- Does This Article Give a Clear, Concise Explanation of Halloween’s Origins: Yes, but not as good as the History dot com one
- Date First Published: October 31, 2003
And while ABC News isn’t as good of a website overall in terms of structure and crawlability, it’s not awful.
But wait. Angela didn’t want us to google is halloween satanic. She had one very specific keyword search she wanted Nathan to perform.
The top of the halloween satanic origins SERP:
Okay, so this is something I have to address right away. I’ve been working on this article for about a week, and the SERP has changed for halloween satanic origins.
Here’s my (incognito) screenshot from a week ago:
And here’s the one from today:
The featured snippet is gone and the article that was ranking immediately below it has moved to the very top with nothing in its way. I haven’t even clicked into this article yet but I’m scared. “Demonic origins” is right there in the title tag.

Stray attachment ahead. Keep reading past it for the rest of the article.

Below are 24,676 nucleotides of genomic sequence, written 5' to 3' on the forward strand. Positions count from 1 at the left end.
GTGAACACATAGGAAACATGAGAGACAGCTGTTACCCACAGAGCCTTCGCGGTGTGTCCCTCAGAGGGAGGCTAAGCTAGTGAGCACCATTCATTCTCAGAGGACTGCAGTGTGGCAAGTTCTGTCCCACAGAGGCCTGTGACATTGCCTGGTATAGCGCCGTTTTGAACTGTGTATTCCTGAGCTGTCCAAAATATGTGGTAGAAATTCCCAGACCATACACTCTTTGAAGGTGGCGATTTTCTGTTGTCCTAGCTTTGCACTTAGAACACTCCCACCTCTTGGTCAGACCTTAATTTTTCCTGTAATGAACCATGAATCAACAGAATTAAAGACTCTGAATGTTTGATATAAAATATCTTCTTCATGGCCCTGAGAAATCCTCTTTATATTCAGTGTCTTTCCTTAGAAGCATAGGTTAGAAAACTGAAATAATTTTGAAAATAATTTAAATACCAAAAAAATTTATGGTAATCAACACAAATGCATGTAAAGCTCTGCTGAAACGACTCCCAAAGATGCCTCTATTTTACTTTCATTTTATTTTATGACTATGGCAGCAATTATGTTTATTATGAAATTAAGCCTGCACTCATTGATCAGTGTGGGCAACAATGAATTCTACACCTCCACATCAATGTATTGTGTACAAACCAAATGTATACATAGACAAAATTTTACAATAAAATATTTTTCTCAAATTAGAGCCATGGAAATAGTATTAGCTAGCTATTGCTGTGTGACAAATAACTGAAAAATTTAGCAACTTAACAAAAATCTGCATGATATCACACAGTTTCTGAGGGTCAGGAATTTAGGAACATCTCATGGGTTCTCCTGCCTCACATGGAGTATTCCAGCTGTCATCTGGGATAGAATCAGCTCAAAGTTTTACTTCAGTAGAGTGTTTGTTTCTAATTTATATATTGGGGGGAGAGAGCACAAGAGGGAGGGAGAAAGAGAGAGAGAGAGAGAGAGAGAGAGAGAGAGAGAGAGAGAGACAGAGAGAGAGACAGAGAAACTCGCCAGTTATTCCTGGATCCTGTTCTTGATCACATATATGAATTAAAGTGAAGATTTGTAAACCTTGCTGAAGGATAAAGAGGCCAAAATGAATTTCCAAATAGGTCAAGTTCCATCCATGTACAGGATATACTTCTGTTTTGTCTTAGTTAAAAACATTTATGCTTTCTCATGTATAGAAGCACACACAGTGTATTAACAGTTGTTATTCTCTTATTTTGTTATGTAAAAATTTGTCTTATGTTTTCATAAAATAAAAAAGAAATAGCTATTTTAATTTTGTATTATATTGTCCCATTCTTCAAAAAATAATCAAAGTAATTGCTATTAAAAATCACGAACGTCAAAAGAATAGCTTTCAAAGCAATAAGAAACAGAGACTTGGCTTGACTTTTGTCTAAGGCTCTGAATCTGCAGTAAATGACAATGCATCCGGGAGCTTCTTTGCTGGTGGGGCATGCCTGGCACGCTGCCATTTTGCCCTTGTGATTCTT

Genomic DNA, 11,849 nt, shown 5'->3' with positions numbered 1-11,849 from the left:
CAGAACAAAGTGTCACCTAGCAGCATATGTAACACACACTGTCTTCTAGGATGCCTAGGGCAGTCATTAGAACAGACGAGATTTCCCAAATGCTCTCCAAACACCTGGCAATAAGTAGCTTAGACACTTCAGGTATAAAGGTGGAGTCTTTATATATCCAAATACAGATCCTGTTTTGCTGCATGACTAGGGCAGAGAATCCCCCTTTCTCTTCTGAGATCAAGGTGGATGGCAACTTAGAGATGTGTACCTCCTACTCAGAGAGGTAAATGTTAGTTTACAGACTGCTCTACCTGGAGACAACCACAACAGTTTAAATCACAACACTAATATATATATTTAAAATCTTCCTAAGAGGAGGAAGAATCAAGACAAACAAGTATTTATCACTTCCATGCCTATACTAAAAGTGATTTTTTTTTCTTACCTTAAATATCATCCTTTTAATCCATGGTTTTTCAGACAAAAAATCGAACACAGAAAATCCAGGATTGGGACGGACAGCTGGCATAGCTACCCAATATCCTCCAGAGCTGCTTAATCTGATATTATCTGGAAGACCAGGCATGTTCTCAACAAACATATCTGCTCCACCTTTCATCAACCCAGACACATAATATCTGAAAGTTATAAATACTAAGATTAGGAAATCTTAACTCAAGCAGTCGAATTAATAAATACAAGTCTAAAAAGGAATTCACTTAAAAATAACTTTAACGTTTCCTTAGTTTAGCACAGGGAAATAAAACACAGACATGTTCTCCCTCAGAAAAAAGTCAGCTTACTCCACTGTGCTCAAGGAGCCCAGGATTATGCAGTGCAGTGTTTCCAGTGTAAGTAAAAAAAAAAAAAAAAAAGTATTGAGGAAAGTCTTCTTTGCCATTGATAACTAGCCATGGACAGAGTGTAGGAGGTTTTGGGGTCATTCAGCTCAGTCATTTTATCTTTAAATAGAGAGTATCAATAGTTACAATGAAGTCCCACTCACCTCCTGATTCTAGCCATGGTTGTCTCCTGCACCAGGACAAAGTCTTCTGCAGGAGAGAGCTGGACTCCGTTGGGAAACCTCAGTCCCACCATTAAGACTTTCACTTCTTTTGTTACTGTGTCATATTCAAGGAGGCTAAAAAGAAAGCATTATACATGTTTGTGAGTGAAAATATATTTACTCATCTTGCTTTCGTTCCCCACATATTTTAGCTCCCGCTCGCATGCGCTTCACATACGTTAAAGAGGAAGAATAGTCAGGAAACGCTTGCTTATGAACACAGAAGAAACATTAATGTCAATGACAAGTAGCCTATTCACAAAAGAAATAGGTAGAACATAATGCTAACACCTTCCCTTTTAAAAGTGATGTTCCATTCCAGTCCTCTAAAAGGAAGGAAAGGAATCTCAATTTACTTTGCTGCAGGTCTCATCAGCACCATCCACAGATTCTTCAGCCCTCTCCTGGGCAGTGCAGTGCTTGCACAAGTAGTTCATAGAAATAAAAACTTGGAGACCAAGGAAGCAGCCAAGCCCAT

Let’s take a look.
Oh boy. This doesn’t look good. Is Angela right? Was the right keyword search the only thing keeping me from the truth all this time? I didn’t recognize www 1 dot cbn dot com in the SERP, but now that I’ve clicked through I know what I’m dealing with: The Christian Perspective.
This is promising! Time to read the article and find out what Halloween’s origin really is.
Right way, it looks like I’m going to get my answer. The first paragraph ends with the question: But where did this dark and creepy holiday begin?
Will the second paragraph answer? Oh, yeah. The whole article is a history of how evil Halloween is, with this being the big nugget: